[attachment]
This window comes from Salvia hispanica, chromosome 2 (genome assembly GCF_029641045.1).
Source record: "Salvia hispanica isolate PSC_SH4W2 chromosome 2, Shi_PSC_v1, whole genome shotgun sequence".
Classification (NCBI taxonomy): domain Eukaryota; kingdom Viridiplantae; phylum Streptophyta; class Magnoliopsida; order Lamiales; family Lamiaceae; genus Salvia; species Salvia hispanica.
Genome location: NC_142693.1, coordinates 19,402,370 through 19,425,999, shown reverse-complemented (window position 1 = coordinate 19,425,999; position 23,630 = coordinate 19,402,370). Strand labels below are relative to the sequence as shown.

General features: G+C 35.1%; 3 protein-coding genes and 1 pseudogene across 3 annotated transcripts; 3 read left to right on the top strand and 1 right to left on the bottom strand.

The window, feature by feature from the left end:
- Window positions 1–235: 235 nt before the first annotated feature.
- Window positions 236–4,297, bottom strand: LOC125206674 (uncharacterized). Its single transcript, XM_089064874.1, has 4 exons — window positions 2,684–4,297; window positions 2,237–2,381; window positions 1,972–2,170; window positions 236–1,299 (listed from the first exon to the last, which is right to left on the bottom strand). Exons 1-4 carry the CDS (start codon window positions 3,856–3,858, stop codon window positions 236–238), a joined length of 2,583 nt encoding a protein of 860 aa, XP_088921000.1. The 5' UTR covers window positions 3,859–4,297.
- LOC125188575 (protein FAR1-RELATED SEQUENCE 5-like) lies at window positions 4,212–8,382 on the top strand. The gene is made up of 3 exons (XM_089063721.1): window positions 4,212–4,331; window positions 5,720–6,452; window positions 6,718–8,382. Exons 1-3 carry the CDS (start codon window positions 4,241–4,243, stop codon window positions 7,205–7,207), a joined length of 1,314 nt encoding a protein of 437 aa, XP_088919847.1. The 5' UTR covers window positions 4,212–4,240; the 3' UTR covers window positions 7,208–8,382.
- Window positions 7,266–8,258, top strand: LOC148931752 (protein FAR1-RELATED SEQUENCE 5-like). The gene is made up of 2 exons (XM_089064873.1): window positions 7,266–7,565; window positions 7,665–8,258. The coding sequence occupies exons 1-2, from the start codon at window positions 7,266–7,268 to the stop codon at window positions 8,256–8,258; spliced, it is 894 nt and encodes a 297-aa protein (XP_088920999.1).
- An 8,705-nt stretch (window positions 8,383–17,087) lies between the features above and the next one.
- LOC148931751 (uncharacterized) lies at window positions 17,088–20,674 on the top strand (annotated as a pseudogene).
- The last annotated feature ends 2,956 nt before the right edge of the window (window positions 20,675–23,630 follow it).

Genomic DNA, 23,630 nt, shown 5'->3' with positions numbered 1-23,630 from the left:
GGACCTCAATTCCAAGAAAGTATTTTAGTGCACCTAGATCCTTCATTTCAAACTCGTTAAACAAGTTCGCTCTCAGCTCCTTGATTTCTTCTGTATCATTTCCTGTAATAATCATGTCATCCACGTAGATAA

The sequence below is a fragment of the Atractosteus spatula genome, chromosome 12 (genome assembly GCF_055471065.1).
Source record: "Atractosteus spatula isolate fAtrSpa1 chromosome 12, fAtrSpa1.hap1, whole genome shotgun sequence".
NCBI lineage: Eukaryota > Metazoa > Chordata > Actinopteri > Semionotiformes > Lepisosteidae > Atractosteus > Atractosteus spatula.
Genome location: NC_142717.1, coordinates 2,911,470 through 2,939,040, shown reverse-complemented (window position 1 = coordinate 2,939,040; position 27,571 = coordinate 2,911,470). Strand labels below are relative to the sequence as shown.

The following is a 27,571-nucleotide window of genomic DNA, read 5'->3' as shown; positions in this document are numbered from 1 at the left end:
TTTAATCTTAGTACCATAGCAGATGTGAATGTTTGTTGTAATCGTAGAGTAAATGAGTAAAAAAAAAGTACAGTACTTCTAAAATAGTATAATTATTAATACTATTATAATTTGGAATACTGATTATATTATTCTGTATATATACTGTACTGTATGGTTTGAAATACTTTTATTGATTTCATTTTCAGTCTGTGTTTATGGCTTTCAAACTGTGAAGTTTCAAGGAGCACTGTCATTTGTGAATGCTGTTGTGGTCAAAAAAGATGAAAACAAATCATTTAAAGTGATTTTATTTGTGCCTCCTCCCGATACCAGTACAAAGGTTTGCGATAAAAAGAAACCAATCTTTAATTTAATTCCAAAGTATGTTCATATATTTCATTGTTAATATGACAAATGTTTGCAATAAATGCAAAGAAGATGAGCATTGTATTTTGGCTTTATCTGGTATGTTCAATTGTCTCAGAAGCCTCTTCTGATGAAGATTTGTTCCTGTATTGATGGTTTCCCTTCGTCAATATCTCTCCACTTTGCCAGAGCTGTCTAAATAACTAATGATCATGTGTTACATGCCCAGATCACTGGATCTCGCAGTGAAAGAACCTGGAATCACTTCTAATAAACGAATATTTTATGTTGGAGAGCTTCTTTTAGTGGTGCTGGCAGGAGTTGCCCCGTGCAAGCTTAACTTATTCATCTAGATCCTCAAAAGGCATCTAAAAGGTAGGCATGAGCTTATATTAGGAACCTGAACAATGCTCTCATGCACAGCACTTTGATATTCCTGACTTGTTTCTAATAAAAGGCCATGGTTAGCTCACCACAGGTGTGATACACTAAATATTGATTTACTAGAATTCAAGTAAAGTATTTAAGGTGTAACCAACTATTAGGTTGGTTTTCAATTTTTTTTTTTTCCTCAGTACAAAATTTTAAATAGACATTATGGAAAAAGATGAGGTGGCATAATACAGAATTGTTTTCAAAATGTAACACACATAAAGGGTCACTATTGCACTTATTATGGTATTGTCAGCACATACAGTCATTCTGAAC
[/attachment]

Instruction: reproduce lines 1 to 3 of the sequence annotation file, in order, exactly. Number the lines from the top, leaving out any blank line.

This window comes from Salvia hispanica, chromosome 2 (genome assembly GCF_029641045.1).
Source record: "Salvia hispanica isolate PSC_SH4W2 chromosome 2, Shi_PSC_v1, whole genome shotgun sequence".
Classification (NCBI taxonomy): domain Eukaryota; kingdom Viridiplantae; phylum Streptophyta; class Magnoliopsida; order Lamiales; family Lamiaceae; genus Salvia; species Salvia hispanica.